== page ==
Recovering bodies often demanded the collection of mere human fragments, sometimes hanging on bushes and trees. David Tibbs, though a medical officer, recoiled in revulsion from the spectacle of pigs snuffling around the separated torso of a much respected sergeant, who had been leading his company into an attack. “When people ask me what war is like,” Tibbs said afterwards, “I tell them to imagine that.” Some commanders of fighting units refused to allow their own men to handle corpses, arguing that it damaged morale. The task then fell to Field Hygiene Sections. Sometimes it was impossible to reach the dead for days. Even veterans flinched at bloated corpses, the skin of their fingers swelling green over the nails. Some remains had to be sprayed with oil and creosote before they could be handled, especially if they had been badly burned in armoured brew-ups. During the Scheldt battle, 52nd (Lowland) Division’s Reconnaissance Regiment found scores of German dead, who had been lying in the Leopold Canal for a fortnight. Their padre Captain Charles Bradley asked for volunteers to help bury them. Not a man came forward. “That’s quite all right,” said Bradley mildly, “I do understand.”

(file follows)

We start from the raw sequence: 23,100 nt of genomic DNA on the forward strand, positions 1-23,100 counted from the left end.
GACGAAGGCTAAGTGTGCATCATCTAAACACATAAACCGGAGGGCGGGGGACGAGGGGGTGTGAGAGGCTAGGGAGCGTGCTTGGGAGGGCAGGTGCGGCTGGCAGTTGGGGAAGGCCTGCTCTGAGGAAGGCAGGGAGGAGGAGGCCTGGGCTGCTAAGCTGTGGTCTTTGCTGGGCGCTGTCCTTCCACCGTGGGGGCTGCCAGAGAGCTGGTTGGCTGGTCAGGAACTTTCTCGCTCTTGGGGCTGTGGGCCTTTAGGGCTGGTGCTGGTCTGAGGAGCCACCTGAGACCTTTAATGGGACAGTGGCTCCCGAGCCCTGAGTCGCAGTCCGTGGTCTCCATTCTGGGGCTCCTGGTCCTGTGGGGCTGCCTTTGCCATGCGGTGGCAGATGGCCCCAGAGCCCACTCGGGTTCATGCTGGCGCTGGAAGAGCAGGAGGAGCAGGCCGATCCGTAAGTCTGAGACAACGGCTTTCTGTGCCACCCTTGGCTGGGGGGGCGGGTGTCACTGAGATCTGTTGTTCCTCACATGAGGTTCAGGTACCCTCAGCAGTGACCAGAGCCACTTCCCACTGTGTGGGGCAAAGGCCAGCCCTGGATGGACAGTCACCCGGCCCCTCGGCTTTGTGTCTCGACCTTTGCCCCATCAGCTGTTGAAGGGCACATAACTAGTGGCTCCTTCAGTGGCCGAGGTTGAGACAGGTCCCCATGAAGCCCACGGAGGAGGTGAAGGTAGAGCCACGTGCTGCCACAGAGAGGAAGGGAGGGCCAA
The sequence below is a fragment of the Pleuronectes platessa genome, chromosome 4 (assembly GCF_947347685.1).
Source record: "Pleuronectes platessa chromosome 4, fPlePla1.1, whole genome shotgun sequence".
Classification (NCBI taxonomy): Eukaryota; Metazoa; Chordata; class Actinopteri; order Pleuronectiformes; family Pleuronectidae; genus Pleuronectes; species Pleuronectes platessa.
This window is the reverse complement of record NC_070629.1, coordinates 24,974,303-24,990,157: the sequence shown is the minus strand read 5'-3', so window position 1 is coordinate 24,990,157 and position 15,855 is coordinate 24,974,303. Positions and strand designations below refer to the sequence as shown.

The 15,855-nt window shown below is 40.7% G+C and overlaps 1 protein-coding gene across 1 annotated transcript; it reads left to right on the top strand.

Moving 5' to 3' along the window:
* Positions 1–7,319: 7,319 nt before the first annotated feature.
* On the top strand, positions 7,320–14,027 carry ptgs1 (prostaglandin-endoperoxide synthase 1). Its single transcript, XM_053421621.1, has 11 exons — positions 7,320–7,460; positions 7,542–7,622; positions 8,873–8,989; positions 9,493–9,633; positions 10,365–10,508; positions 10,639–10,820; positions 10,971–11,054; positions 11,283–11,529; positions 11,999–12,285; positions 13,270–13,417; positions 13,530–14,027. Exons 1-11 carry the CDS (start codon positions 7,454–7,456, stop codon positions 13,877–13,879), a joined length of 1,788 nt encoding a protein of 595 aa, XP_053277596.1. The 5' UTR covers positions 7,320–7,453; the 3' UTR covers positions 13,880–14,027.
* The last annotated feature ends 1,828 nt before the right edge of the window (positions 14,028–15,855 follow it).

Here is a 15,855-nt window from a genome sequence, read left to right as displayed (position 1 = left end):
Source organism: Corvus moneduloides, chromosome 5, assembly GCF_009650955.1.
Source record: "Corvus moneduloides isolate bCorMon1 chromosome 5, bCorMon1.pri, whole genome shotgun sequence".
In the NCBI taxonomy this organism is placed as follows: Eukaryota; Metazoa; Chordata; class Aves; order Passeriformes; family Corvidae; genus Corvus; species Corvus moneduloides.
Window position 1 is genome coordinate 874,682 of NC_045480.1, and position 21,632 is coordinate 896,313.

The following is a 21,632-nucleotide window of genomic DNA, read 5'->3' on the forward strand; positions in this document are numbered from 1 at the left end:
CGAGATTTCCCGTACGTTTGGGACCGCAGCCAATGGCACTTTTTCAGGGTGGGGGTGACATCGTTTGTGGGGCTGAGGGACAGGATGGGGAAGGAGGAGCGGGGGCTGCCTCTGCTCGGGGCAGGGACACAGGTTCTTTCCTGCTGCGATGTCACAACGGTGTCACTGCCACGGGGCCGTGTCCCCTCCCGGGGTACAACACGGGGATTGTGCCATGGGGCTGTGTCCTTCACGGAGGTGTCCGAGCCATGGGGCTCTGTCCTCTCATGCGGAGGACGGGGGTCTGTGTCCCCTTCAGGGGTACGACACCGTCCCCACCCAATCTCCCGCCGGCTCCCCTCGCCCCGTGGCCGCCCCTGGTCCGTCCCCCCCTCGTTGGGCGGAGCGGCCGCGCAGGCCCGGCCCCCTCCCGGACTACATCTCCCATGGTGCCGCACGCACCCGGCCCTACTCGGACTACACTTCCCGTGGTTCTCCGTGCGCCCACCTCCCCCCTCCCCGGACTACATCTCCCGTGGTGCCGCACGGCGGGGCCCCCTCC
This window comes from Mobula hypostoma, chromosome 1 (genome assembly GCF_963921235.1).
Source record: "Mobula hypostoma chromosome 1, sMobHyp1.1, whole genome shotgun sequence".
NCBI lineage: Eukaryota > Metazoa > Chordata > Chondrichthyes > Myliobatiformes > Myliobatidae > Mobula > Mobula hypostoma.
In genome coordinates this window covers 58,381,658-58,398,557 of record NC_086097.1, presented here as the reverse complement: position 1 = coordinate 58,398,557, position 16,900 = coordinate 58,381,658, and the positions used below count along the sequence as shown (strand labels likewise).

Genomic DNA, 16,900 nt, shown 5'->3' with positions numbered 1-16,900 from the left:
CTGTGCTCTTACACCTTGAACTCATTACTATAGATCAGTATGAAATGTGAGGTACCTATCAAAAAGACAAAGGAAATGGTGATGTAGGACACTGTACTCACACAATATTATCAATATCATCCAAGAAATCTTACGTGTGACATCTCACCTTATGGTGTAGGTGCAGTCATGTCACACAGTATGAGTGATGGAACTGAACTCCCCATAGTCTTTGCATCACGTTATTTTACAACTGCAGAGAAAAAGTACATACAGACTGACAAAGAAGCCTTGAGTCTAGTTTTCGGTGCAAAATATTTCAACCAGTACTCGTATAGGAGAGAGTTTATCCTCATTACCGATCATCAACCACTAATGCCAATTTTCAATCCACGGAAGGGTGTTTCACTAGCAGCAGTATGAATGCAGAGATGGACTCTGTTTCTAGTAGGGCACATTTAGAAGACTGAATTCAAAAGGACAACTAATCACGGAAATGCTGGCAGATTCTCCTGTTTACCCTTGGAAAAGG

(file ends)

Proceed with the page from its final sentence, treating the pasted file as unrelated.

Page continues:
Shortly afterwards, an astonished soldier reported that the padre was digging graves entirely alone. One by one, men sheepishly drifted over to assist him. When the awful job was done, the priest asked: “Do you mind if we have a little service? I know they are our enemy, and it’s through them that we are here. But they all belong to someone. They are all somebody’s son, husband or father. They have come and paid the price for their country, as we are paying the price for our country. Whoever they are, everyone deserves a proper burial.” Padre Bradley held his service for the German dead.